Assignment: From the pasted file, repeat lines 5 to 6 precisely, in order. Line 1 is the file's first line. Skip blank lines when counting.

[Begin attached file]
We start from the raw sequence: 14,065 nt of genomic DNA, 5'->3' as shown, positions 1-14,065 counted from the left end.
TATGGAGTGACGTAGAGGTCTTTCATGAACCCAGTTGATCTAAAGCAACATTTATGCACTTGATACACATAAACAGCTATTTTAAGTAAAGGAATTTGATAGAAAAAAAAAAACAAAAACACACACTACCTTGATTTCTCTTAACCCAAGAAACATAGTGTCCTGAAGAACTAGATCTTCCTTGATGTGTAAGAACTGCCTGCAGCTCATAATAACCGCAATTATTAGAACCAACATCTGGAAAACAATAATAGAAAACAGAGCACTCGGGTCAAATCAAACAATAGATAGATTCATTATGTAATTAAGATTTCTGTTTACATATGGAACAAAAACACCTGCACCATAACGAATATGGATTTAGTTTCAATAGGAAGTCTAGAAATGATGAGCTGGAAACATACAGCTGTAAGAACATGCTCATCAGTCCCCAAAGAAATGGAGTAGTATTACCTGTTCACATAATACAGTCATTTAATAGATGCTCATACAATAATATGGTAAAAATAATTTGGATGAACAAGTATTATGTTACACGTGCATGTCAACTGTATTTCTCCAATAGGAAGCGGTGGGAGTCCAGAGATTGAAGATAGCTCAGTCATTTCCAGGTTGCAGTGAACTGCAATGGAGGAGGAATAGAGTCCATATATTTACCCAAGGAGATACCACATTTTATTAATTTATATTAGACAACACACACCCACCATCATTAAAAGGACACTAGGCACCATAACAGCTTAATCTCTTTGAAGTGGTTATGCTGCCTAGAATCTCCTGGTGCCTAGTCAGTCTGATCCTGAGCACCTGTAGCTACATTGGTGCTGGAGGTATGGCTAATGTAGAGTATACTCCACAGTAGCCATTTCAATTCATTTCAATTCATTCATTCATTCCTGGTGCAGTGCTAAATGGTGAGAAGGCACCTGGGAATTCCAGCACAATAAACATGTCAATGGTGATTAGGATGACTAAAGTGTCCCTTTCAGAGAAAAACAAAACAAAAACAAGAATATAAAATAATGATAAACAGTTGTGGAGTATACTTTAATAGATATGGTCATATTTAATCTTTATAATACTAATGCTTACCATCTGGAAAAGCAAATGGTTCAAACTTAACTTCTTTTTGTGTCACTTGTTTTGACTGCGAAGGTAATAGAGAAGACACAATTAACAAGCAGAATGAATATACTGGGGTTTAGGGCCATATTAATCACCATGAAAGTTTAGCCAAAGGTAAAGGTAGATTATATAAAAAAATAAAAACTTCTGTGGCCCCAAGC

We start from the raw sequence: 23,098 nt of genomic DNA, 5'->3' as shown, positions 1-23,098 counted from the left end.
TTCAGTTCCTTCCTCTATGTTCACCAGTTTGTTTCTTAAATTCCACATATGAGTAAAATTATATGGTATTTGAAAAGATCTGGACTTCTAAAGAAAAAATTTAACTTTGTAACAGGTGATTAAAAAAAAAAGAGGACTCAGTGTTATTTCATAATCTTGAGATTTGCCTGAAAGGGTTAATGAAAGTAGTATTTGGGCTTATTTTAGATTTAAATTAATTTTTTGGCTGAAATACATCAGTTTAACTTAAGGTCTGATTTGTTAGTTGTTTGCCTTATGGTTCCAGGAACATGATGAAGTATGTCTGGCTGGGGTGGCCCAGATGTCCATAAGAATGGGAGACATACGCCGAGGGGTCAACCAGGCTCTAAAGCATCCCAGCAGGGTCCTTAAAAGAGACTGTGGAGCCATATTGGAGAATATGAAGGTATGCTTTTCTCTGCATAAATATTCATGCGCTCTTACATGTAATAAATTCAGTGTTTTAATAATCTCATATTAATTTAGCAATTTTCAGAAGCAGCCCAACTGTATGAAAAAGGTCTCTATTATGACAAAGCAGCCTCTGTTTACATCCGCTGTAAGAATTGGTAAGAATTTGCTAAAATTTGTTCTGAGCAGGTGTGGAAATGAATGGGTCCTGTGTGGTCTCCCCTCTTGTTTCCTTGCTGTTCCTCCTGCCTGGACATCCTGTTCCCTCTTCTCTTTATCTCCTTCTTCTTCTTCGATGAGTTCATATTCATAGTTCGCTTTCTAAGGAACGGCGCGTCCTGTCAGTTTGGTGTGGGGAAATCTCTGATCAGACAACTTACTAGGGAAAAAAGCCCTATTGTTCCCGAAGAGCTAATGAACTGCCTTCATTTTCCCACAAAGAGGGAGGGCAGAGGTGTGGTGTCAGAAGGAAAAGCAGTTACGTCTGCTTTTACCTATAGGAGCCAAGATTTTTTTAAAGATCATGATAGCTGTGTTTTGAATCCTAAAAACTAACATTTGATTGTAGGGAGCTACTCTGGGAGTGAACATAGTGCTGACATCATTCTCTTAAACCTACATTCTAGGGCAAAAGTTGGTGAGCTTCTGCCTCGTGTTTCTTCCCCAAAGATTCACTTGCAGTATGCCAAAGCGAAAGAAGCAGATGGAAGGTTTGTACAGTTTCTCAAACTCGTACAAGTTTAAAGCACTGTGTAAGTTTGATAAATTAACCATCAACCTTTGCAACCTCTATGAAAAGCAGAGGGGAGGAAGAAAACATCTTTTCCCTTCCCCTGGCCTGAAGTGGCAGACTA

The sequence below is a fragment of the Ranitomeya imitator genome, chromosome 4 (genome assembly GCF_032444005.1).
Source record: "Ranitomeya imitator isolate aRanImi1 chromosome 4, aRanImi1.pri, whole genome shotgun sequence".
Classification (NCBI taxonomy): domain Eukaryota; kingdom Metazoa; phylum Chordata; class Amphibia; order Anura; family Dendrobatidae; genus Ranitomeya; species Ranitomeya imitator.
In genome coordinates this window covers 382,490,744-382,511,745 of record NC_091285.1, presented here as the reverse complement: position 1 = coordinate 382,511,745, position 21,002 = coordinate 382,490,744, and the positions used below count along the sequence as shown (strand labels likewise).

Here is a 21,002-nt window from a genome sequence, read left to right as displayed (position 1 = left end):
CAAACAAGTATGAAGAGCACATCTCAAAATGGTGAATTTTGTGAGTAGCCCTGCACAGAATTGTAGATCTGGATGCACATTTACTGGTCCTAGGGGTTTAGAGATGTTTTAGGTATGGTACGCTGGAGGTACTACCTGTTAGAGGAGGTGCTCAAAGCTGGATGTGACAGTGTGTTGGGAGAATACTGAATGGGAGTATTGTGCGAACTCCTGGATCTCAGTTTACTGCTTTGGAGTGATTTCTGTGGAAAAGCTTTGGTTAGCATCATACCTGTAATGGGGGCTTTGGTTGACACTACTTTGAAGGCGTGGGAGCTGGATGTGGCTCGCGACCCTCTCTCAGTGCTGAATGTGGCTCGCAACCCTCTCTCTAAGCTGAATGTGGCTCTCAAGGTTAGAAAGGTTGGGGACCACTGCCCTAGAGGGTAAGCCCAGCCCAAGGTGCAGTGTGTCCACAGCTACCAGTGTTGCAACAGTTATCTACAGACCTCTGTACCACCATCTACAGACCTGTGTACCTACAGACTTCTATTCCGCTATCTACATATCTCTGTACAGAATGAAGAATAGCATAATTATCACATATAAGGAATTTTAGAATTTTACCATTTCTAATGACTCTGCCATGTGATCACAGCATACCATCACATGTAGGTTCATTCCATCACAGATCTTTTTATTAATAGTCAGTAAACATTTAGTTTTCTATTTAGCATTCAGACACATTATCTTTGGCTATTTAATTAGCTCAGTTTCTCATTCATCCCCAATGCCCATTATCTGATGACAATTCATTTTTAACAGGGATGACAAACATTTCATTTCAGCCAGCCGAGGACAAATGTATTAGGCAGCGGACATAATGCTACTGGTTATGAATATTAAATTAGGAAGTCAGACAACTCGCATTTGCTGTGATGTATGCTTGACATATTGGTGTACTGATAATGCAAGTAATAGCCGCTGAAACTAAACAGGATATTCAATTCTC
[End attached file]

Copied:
The sequence below is a fragment of the Ranitomeya imitator genome, chromosome 4 (genome assembly GCF_032444005.1).
Source record: "Ranitomeya imitator isolate aRanImi1 chromosome 4, aRanImi1.pri, whole genome shotgun sequence".